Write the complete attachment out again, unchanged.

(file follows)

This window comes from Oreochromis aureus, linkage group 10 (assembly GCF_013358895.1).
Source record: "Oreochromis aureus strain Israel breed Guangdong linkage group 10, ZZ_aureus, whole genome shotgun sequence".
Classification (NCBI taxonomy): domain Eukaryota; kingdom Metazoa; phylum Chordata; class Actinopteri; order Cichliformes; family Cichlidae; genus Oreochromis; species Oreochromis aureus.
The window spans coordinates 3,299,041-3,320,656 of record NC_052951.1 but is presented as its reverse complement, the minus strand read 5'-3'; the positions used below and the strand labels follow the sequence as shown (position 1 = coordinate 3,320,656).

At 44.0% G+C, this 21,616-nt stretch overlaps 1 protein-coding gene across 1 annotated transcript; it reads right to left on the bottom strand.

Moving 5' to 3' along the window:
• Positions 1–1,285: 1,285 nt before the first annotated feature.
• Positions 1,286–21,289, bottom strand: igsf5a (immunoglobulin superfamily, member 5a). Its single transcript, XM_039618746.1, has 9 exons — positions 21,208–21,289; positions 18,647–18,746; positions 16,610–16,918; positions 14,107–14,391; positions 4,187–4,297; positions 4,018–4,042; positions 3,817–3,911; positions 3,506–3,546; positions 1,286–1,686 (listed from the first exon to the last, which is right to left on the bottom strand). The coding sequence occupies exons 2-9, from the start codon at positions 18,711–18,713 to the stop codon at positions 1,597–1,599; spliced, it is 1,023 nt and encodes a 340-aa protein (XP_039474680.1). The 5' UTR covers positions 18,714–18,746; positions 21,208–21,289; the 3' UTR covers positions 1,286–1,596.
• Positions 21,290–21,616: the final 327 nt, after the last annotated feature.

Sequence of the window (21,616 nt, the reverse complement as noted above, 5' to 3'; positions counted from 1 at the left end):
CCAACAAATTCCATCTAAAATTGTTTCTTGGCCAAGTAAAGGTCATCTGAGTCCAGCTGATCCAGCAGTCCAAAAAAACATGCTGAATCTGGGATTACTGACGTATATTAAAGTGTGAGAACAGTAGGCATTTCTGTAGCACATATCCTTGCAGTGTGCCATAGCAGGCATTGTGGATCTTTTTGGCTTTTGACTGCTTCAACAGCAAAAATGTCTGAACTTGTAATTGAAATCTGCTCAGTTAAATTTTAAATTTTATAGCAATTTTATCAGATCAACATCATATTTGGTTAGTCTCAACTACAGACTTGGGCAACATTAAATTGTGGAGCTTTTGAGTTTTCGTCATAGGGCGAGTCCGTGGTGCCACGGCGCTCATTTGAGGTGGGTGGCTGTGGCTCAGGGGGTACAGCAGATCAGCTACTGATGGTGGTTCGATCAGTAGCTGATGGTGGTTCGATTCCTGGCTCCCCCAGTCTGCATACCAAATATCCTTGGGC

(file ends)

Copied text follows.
This window comes from Oreochromis aureus, linkage group 10 (assembly GCF_013358895.1).
Source record: "Oreochromis aureus strain Israel breed Guangdong linkage group 10, ZZ_aureus, whole genome shotgun sequence".
Classification (NCBI taxonomy): domain Eukaryota; kingdom Metazoa; phylum Chordata; class Actinopteri; order Cichliformes; family Cichlidae; genus Oreochromis; species Oreochromis aureus.
The window spans coordinates 3,299,041-3,320,656 of record NC_052951.1 but is presented as its reverse complement, the minus strand read 5'-3'; the positions used below and the strand labels follow the sequence as shown (position 1 = coordinate 3,320,656).

At 44.0% G+C, this 21,616-nt stretch overlaps 1 protein-coding gene across 1 annotated transcript; it reads right to left on the bottom strand.

Moving 5' to 3' along the window:
• Positions 1–1,285: 1,285 nt before the first annotated feature.
• Positions 1,286–21,289, bottom strand: igsf5a (immunoglobulin superfamily, member 5a). Its single transcript, XM_039618746.1, has 9 exons — positions 21,208–21,289; positions 18,647–18,746; positions 16,610–16,918; positions 14,107–14,391; positions 4,187–4,297; positions 4,018–4,042; positions 3,817–3,911; positions 3,506–3,546; positions 1,286–1,686 (listed from the first exon to the last, which is right to left on the bottom strand). The coding sequence occupies exons 2-9, from the start codon at positions 18,711–18,713 to the stop codon at positions 1,597–1,599; spliced, it is 1,023 nt and encodes a 340-aa protein (XP_039474680.1). The 5' UTR covers positions 18,714–18,746; positions 21,208–21,289; the 3' UTR covers positions 1,286–1,596.
• Positions 21,290–21,616: the final 327 nt, after the last annotated feature.

Sequence of the window (21,616 nt, the reverse complement as noted above, 5' to 3'; positions counted from 1 at the left end):
CCAACAAATTCCATCTAAAATTGTTTCTTGGCCAAGTAAAGGTCATCTGAGTCCAGCTGATCCAGCAGTCCAAAAAAACATGCTGAATCTGGGATTACTGACGTATATTAAAGTGTGAGAACAGTAGGCATTTCTGTAGCACATATCCTTGCAGTGTGCCATAGCAGGCATTGTGGATCTTTTTGGCTTTTGACTGCTTCAACAGCAAAAATGTCTGAACTTGTAATTGAAATCTGCTCAGTTAAATTTTAAATTTTATAGCAATTTTATCAGATCAACATCATATTTGGTTAGTCTCAACTACAGACTTGGGCAACATTAAATTGTGGAGCTTTTGAGTTTTCGTCATAGGGCGAGTCCGTGGTGCCACGGCGCTCATTTGAGGTGGGTGGCTGTGGCTCAGGGGGTACAGCAGATCAGCTACTGATGGTGGTTCGATCAGTAGCTGATGGTGGTTCGATTCCTGGCTCCCCCAGTCTGCATACCAAATATCCTTGGGC